International investing involves remittances of funds. And this falls under the Reserve Bank of India's scheme referred to as the Liberalised Remittance Scheme (LRS).
Under this scheme, Indian residents are allowed to remit up to $250,000 to any country in a given financial year.
Now, keep in mind that this amount is not just for investments. It applies to all remittances made by an individual in a financial year and includes education, travel, medical treatment and investments (except derivates and leveraged products).
So if you want to use the entire amount for investments, ensure that you have not exhausted your limit. As at the end of the financial year, you need to submit a declaration stating that your total amount of remittances are well within the annual limit.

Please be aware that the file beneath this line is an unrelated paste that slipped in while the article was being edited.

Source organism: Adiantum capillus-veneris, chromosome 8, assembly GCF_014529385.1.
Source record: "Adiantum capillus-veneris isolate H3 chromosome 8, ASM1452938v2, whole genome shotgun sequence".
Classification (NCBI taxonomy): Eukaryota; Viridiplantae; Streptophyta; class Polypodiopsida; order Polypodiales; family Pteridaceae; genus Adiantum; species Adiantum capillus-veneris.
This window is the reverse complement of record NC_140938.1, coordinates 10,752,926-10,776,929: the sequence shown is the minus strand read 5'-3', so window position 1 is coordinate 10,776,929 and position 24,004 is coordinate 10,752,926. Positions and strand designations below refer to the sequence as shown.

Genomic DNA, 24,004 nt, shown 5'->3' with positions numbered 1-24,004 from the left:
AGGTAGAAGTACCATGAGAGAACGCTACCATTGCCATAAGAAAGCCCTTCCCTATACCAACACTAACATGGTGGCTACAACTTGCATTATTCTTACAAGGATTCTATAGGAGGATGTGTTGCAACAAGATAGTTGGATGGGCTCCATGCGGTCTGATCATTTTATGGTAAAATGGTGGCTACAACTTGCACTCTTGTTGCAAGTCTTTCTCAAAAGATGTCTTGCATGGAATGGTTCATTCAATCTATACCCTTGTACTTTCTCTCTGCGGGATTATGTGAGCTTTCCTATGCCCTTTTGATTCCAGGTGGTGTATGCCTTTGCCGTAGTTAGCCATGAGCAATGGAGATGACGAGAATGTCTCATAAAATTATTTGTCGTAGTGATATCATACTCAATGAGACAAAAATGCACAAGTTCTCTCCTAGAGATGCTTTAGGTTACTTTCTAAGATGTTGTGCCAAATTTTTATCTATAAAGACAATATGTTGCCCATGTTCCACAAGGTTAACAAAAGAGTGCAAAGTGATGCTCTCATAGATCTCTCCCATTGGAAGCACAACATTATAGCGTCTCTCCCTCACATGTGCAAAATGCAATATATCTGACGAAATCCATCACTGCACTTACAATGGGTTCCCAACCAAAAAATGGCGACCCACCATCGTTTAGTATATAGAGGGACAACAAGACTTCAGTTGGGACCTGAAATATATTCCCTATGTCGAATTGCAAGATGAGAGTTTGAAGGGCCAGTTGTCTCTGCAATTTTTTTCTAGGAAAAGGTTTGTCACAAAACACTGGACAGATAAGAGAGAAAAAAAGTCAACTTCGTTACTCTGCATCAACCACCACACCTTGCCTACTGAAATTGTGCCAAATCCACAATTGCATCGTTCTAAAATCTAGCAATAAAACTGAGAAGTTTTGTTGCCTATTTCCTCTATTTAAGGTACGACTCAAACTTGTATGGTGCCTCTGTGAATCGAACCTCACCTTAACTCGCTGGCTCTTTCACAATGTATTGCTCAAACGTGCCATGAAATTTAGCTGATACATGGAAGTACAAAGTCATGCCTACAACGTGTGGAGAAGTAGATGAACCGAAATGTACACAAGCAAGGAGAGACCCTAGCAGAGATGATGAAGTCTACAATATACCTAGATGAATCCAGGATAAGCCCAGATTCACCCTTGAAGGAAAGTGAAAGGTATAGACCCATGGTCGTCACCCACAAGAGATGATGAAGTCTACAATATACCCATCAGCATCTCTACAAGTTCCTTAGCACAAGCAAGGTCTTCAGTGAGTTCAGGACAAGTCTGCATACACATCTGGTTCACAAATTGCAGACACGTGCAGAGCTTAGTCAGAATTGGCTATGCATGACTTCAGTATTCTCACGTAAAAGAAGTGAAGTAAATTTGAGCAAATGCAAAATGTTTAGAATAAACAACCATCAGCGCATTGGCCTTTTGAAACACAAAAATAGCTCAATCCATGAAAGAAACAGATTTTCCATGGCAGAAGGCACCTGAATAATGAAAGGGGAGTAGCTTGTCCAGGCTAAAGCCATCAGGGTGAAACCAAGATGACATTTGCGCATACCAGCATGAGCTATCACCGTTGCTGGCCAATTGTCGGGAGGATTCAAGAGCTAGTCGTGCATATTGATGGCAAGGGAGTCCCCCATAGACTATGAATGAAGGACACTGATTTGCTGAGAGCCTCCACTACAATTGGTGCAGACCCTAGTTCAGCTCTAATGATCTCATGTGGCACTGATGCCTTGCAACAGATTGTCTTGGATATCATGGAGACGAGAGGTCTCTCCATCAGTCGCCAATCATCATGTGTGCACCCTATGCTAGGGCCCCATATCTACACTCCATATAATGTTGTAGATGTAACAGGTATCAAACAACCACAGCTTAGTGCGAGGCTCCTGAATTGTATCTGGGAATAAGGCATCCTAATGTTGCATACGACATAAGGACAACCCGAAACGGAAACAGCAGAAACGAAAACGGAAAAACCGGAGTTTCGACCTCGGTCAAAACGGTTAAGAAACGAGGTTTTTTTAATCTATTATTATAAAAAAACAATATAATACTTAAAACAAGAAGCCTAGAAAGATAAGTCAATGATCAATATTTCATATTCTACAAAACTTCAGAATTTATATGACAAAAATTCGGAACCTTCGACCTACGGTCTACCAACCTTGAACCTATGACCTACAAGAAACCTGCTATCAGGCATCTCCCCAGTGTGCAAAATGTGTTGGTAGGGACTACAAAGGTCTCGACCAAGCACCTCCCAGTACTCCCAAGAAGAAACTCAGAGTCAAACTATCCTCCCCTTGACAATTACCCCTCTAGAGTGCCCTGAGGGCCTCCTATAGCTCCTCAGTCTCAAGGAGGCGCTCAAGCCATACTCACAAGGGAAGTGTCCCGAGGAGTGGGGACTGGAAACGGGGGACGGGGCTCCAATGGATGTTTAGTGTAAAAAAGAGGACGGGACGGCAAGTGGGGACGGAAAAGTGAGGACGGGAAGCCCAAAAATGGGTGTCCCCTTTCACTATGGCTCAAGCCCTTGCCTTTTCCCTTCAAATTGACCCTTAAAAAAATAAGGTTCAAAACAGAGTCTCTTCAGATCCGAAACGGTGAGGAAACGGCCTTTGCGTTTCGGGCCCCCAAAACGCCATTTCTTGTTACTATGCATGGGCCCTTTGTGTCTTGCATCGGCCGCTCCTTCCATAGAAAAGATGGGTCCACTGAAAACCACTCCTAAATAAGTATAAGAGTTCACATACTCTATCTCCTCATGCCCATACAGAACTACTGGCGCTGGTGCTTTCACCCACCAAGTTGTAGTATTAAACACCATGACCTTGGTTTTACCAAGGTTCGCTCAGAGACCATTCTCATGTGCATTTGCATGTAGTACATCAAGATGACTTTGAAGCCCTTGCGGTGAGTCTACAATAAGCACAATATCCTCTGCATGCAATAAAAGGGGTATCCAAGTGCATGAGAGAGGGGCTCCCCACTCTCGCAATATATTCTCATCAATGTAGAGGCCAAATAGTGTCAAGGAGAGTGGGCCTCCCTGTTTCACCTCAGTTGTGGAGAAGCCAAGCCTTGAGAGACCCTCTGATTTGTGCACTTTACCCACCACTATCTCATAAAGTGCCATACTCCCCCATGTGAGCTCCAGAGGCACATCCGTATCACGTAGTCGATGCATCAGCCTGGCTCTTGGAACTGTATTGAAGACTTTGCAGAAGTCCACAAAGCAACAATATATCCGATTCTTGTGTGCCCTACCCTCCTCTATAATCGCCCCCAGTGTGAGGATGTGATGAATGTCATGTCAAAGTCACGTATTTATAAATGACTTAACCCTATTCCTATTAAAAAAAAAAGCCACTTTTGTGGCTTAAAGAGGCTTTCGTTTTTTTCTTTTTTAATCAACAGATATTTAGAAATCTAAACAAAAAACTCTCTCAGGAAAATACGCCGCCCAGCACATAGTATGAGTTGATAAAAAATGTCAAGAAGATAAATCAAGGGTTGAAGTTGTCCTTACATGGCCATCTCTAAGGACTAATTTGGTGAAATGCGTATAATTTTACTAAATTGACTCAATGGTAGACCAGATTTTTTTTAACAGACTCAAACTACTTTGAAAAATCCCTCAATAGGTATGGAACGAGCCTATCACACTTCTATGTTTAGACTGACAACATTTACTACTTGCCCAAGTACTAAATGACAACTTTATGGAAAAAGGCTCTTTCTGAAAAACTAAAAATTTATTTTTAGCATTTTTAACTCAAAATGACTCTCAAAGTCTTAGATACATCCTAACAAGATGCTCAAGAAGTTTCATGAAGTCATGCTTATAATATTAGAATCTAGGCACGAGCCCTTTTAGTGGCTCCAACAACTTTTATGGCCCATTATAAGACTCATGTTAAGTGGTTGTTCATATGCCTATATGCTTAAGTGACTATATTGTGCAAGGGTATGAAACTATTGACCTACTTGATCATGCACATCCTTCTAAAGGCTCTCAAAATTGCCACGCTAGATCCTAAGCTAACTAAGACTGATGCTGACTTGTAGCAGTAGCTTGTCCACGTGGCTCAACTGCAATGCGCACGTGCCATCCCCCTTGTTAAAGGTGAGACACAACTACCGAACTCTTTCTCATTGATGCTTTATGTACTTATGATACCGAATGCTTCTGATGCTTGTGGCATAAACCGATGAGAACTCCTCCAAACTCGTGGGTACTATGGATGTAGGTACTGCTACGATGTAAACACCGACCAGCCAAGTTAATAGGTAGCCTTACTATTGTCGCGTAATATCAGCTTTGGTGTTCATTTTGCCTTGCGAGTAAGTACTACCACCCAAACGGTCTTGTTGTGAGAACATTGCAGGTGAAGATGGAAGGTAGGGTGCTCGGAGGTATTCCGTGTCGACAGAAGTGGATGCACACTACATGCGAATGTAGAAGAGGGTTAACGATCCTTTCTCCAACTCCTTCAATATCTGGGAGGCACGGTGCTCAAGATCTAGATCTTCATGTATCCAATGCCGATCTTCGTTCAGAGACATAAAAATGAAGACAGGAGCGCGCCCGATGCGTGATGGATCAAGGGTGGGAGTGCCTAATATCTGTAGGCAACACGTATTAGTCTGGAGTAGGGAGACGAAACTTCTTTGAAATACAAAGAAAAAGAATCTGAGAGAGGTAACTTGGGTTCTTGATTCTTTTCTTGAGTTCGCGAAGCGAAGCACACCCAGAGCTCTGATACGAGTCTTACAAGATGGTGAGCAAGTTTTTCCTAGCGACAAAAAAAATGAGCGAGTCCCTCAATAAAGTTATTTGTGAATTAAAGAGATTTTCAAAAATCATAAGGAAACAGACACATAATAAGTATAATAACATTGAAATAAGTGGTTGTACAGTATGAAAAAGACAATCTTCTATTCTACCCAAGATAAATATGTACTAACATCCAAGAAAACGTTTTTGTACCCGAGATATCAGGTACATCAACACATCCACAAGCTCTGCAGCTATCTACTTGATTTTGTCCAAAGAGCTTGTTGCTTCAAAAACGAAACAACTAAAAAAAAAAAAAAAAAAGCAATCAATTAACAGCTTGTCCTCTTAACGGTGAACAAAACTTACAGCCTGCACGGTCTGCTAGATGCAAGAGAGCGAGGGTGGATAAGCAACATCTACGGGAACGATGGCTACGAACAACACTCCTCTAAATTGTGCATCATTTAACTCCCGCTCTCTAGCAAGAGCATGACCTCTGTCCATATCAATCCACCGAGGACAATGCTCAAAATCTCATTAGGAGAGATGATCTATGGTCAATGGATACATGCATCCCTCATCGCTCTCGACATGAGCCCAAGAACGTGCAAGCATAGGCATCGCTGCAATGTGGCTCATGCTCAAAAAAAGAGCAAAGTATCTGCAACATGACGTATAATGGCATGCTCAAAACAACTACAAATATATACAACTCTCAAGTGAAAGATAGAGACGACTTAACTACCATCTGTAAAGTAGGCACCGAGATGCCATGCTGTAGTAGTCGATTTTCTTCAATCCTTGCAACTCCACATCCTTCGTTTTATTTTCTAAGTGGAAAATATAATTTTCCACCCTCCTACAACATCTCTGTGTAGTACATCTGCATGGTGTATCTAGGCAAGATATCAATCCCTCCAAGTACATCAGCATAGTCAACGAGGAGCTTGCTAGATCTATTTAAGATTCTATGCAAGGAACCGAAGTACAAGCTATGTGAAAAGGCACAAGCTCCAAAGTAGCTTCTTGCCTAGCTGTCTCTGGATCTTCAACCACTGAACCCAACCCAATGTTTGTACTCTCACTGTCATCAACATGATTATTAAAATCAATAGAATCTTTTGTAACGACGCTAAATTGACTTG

Do I need to open a new bank account?
No, you need not open a new bank account for investing internationally. The existing one can transfer the money to your foreign brokerage account. The brokerage firm can take care of all the necessary paperwork like KYC etc.
What are the transaction costs?
Every brokerage firm has a different cost structure. They can charge you:
an annual subscription fee plus charges for every transaction or
a fixed transaction fee, either in absolute terms ranging from $0.8-$6 per transaction or in a percentage form.
So while comparing brokerage firms ensure that you factor in all costs (annual fees and transaction charges).
Investors often ignore transaction costs. They forget that even a small per cent can add up to a lot over time, quickly eating into your returns. So, you must choose a platform that not only optimises your returns but also minimises your trading costs.